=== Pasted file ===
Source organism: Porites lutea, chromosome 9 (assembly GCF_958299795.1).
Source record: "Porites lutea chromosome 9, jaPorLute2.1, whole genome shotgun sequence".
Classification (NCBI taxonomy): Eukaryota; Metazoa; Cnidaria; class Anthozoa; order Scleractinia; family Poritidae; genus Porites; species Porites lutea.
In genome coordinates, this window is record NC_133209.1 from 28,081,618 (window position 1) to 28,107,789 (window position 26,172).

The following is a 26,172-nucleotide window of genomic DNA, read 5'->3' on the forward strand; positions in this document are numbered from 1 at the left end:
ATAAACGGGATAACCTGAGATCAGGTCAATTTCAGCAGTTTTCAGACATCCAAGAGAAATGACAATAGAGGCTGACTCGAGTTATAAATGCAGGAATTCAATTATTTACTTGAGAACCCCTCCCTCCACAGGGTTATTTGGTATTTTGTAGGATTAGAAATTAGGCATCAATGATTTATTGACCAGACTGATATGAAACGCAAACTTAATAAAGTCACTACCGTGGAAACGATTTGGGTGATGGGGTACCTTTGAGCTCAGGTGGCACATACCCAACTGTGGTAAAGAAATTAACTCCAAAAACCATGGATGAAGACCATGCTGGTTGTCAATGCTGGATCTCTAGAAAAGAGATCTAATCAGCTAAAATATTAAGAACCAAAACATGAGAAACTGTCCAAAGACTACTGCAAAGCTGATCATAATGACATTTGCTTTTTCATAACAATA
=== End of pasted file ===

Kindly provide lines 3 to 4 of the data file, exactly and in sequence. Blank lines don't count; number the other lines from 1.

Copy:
Classification (NCBI taxonomy): Eukaryota; Metazoa; Cnidaria; class Anthozoa; order Scleractinia; family Poritidae; genus Porites; species Porites lutea.
In genome coordinates, this window is record NC_133209.1 from 28,081,618 (window position 1) to 28,107,789 (window position 26,172).